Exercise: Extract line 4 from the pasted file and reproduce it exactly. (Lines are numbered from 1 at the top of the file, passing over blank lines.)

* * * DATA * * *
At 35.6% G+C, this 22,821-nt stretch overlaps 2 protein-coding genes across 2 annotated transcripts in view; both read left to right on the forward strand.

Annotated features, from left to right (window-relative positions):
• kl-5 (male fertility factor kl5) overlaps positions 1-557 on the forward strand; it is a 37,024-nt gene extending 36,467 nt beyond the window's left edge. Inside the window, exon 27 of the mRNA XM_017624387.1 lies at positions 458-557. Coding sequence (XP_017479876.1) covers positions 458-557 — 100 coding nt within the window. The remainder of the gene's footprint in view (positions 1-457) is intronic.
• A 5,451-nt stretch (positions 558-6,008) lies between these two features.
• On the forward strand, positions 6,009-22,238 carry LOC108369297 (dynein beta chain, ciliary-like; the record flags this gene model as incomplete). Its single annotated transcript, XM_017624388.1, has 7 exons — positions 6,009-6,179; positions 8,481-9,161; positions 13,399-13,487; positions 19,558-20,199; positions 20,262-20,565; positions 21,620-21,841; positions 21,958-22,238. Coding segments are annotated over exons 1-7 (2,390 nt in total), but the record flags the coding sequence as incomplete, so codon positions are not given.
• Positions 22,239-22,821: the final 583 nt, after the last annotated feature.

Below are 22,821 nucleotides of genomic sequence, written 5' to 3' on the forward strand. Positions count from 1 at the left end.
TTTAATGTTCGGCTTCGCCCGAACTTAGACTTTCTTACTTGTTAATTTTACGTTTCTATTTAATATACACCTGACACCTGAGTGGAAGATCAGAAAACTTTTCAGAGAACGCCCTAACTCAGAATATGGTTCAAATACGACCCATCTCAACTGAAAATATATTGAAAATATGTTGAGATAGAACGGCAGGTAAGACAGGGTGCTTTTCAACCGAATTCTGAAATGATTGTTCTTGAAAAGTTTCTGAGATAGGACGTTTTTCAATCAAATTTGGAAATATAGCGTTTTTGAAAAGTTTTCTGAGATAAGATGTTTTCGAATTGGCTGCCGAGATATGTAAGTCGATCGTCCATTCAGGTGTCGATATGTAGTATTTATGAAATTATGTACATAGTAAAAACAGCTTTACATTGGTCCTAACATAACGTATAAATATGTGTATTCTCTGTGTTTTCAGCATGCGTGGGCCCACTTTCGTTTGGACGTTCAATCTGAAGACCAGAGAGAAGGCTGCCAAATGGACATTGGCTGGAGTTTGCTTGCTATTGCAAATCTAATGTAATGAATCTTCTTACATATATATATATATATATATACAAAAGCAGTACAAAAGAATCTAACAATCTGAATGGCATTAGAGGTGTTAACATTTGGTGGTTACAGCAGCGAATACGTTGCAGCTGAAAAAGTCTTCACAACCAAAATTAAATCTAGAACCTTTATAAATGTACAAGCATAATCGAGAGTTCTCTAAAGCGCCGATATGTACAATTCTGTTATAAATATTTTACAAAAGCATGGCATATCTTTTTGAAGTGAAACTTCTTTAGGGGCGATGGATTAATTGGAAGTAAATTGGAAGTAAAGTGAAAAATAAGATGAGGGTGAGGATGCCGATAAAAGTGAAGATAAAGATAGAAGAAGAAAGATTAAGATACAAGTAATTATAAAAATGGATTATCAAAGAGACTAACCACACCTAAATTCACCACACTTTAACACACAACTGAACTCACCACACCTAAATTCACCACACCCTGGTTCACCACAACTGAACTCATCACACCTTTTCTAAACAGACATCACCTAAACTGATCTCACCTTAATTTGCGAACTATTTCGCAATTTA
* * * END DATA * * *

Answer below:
• A 5,451-nt stretch (positions 558-6,008) lies between these two features.